Community members are urged to answer the call to help others battling the coronavirus by offering a donation of plasma.
The South Texas Blood and Tissue Center and Guadalupe Regional Medical Center are asking area residents to donate convalescent plasma for patients who are hospitalized due to the coronavirus.
Convalescent plasma contains the COVID-19 antibody — a protein that exists in the blood and plasma of recovered patients — and recent studies suggest this plasma may be able to help those with severe cases in their fight, according to the South Texas Blood and Tissue Center website. A study by Houston Methodist stated that convalescent plasma benefits almost 75% of those receiving transfusion, a release read.
“The call really is for people in our area that have already had this disease and recovered from it to donate,” said GRMC Hospitalist Dr. Sarah Lester. “Hopefully, that will help our patients who are currently sick in the hospital to get that plasma sooner so they can benefit from it as well.”
GRMC is part of a national study through the Mayo Clinic in which the hospital receives convalescent plasma to then transfuse into patients with severe cases of coronavirus, but due to low units available in the area, sometimes they have to wait for it to come from different parts of the country, Lester said.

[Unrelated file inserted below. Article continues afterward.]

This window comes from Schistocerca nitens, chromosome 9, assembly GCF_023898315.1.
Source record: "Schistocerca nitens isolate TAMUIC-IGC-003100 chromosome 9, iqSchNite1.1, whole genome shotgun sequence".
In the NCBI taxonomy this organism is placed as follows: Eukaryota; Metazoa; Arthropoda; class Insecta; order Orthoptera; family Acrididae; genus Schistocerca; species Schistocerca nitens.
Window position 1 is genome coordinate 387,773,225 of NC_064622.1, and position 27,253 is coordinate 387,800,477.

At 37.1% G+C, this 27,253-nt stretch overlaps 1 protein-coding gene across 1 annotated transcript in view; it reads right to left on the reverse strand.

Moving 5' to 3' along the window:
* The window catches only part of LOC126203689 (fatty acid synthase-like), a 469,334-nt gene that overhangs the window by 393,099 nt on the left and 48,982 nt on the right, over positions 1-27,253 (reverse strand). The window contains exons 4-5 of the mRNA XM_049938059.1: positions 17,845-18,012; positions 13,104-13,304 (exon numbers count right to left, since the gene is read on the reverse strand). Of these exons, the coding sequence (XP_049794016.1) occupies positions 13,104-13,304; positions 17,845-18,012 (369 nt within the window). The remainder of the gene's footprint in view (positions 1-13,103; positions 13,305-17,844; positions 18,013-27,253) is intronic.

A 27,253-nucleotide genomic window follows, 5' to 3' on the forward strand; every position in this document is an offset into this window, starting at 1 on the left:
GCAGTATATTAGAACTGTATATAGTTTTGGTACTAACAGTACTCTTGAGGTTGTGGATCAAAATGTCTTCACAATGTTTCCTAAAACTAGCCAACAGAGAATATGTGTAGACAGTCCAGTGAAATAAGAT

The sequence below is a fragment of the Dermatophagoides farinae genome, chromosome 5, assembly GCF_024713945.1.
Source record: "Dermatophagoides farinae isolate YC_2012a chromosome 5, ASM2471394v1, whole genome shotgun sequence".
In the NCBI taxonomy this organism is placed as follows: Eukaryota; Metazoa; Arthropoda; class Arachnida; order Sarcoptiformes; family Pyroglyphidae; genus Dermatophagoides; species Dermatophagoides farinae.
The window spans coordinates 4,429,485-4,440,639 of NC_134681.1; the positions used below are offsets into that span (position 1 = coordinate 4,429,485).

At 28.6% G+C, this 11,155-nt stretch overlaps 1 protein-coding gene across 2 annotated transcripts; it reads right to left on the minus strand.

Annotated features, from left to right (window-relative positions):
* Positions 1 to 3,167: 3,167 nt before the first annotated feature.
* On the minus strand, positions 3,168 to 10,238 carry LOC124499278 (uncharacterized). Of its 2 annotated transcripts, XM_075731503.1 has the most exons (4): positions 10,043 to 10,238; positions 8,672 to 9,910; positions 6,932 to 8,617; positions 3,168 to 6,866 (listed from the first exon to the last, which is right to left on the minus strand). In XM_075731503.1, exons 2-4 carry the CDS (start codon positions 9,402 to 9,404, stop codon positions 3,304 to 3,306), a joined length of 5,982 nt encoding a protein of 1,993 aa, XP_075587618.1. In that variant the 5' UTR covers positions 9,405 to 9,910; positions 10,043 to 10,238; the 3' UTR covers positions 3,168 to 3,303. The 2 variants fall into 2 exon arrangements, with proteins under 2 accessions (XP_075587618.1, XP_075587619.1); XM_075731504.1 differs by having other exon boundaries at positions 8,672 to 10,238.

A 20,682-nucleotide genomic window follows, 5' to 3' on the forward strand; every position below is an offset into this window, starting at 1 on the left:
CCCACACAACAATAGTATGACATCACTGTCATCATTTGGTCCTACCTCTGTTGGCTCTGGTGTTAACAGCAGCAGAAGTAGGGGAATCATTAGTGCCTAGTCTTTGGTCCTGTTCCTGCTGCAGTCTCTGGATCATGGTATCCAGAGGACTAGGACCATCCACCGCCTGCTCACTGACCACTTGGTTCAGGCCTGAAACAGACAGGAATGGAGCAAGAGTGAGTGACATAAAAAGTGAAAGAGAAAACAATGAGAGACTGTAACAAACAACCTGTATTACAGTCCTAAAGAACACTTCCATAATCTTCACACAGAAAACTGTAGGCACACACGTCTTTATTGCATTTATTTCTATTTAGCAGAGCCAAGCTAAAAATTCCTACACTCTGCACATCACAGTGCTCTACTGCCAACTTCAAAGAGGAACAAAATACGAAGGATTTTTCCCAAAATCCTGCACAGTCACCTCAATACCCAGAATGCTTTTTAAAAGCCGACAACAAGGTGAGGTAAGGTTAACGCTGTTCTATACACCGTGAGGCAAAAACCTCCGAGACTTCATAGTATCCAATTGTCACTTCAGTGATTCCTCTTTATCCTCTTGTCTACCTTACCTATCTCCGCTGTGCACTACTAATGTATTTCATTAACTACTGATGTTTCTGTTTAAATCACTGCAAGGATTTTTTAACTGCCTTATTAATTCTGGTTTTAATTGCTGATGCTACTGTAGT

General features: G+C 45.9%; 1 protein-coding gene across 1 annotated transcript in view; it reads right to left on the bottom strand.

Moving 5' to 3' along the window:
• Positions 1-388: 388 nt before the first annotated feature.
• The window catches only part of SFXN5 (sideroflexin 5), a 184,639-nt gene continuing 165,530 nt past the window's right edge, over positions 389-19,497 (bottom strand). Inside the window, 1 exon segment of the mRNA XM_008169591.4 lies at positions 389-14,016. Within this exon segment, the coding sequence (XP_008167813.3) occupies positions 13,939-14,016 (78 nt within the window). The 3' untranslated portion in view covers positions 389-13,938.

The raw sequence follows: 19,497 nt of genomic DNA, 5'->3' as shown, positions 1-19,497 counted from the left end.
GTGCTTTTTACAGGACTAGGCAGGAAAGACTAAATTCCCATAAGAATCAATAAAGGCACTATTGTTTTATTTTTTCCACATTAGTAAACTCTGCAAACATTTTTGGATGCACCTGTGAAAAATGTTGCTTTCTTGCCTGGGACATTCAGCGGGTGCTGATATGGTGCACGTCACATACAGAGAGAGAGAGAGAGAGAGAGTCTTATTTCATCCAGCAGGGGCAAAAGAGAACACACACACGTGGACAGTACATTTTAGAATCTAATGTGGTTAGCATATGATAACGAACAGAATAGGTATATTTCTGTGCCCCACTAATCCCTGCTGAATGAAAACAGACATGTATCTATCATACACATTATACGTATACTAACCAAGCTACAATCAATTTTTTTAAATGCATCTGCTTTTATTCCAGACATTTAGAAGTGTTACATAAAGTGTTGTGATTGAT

“If it’s given early on while people are at the beginning stages of being sick, it seems like it helps a lot,” Lester said. “It decreases the length of stay in the hospital and helps improve mortality, but because so many people across the country are sick with COVID-19, it’s taking a long time for us to get that plasma [to GRMC] and in many cases it’s coming as far away as New York City.”
As of Thursday, the South Texas Blood and Tissue Center has shipped a total of 3,872 units of convalescent plasma to hospitals, 2,272 of those in July alone, with more than 400 donors in the area stepping up to help fellow community members, the release from the South Texas Blood and Tissue Center stated. They have had several “super-donors” that have donated multiple units, but over time, antibody concentration decreases, so new donors are needed, the release stated.
Anyone who has fully recovered from coronavirus may be eligible to donate, and a blood test is performed to see if there are enough antibodies in the plasma for a usable dose, the release read.
“From a doctor’s standpoint, donating is fairly painless and easy, and is something you can do that can help your community with no personal risk to yourself,” Lester said.
Donated blood at the South Texas Blood & Tissue Center will also receive the antibody test free through Aug. 1.
Donators must not have had symptoms of coronavirus for 14 days prior to their donation, and can find more information on FDA guidelines at SouthTexasBlood.org/covid19 .
To see if your plasma could help save lives, email COVID19@SouthTexasBlood.com .